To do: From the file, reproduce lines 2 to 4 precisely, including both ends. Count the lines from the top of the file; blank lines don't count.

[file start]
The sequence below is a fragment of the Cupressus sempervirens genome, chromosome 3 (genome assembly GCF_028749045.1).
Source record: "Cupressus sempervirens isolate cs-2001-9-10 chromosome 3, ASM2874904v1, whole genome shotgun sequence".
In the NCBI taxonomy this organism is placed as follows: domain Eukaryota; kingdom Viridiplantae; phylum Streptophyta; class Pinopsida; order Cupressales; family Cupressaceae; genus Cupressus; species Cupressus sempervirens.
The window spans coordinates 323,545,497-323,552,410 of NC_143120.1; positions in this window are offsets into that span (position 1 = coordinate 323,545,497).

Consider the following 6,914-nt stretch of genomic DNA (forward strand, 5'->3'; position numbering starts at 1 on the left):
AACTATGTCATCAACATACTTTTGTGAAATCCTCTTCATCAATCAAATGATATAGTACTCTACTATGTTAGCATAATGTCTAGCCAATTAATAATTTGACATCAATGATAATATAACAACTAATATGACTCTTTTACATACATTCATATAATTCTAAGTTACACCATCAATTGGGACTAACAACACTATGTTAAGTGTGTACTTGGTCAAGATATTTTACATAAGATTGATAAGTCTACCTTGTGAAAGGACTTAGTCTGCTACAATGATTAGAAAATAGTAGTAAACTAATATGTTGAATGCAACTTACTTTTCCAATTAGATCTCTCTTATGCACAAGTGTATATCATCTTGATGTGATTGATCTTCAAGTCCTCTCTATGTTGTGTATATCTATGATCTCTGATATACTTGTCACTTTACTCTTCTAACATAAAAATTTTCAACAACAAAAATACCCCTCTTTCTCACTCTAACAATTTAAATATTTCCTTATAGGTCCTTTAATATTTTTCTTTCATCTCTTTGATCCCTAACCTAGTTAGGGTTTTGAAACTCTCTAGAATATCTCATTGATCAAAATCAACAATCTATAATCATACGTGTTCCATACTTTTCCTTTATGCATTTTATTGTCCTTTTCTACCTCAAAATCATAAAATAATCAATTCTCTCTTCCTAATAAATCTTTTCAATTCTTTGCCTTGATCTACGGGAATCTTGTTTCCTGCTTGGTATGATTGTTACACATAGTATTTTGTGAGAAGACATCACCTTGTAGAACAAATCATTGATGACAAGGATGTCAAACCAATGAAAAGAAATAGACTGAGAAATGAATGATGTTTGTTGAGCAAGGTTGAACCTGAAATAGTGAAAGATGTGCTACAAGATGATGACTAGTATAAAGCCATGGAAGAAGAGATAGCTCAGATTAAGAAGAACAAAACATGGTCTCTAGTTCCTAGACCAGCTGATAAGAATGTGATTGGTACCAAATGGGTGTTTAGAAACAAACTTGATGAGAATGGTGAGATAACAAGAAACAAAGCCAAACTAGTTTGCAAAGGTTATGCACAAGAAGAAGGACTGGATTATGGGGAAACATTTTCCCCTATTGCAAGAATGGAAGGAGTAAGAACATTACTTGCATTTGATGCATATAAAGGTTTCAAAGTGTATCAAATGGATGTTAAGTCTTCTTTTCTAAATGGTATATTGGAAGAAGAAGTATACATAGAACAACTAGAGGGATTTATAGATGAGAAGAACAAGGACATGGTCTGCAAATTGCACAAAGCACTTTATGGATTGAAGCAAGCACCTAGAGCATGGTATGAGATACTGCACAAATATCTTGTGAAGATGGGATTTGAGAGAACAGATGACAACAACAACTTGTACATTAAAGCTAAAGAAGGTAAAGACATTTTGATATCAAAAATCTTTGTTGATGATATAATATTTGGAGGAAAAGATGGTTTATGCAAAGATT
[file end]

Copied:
Source record: "Cupressus sempervirens isolate cs-2001-9-10 chromosome 3, ASM2874904v1, whole genome shotgun sequence".
In the NCBI taxonomy this organism is placed as follows: domain Eukaryota; kingdom Viridiplantae; phylum Streptophyta; class Pinopsida; order Cupressales; family Cupressaceae; genus Cupressus; species Cupressus sempervirens.
The window spans coordinates 323,545,497-323,552,410 of NC_143120.1; positions in this window are offsets into that span (position 1 = coordinate 323,545,497).